So, I traveled the country, sitting with people, in their homes or in nature, often for three, four, or five hours at a time, listening to and recording their stories, sometimes harrowing and unflinching in detail. But listening particularly to the parts of the story that detailed how people began to embrace life again, and humbly, little by little, came to believe again – in possibility, in others, and, blessedly, in themselves.   I discovered that these deeply personal stories, were also universal stories.  I learned that in listening without prejudice or fear, these stories shed much light on precisely how all of us can bring ourselves back to life…not only from the brink of life and death; not just in a suicidal context, but with regard to the dizzying array of other challenges all of us face in our lives.  Those I interviewed told their stories, with a full and open heart, both to help others, and so that one day, others wouldn’t have a story like that of their own to tell.  I was blown away by their courage. Still am.

A final note:  In writing Waking Up, Alive, it was not my intention to create another trend or another series of identities through which people can define themselves. In fact, it is my fervent hope that as we move further into the 21st Century, people will define themselves in terms of their strengths and their potential rather than their wounds. I have undertaken this work in order to break the silence to which so many—be they survivors of suicide attempts or the enormous number of people who secretly contemplate the act—have sentenced themselves, and to open communication between those who have attempted and those who haven’t. Ultimately, this book was written for everyone, for each person bears his or her share of pain, and everyone has felt stuck at one point or another in his or her life. I chose to write  Waking Up, Alive so that we may remember that there always exists a “yes” after what seems to be the final “no.”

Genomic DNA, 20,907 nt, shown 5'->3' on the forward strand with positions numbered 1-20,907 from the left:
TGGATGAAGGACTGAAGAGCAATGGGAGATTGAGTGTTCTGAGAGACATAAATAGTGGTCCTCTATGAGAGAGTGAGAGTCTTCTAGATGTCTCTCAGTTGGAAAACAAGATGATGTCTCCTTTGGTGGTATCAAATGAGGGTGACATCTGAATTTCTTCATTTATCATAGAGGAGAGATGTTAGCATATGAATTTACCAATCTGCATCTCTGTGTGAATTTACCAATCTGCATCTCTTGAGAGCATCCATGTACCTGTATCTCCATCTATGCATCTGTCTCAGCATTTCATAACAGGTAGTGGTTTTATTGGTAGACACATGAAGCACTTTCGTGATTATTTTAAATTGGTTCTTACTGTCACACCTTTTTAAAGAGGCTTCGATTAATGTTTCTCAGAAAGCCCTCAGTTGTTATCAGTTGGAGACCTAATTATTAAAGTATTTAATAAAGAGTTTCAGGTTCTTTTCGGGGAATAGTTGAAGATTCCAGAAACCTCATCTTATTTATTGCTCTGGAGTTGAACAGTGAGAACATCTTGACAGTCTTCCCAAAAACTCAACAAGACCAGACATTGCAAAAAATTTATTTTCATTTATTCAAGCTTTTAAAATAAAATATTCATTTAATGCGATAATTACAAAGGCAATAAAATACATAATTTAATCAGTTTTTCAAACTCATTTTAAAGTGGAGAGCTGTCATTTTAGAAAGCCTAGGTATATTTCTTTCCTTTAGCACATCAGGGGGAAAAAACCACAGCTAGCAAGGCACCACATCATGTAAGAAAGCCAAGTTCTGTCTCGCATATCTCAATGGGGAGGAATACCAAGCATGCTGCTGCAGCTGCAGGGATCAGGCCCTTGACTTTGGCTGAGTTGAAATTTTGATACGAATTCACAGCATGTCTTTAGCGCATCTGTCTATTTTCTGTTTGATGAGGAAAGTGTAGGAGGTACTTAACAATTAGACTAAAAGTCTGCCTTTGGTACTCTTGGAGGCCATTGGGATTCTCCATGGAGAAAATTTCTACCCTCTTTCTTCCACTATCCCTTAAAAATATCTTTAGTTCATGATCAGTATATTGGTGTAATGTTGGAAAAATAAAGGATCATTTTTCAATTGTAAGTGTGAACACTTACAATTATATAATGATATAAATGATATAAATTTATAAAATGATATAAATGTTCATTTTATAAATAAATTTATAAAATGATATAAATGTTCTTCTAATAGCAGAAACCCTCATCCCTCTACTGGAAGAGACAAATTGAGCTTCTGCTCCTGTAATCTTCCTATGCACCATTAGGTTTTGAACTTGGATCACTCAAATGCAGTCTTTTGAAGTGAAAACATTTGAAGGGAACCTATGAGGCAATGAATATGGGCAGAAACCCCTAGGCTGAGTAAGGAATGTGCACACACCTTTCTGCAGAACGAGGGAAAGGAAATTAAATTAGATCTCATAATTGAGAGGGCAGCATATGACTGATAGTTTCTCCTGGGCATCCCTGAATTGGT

I hope that in some small measure these words may alleviate suffering in the mysterious world in which we live.

 

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Ed - The Heart of the Attempt


“What I really wanted was a part of me to die. [All of] life didn’t stink, but that situation did, and it was a huge bruise that I had to heal and couldn’t. I didn't want to throw away the whole thing, but I did not know how to heal the bruise at the time. The only way I knew was to throw away the whole apple.”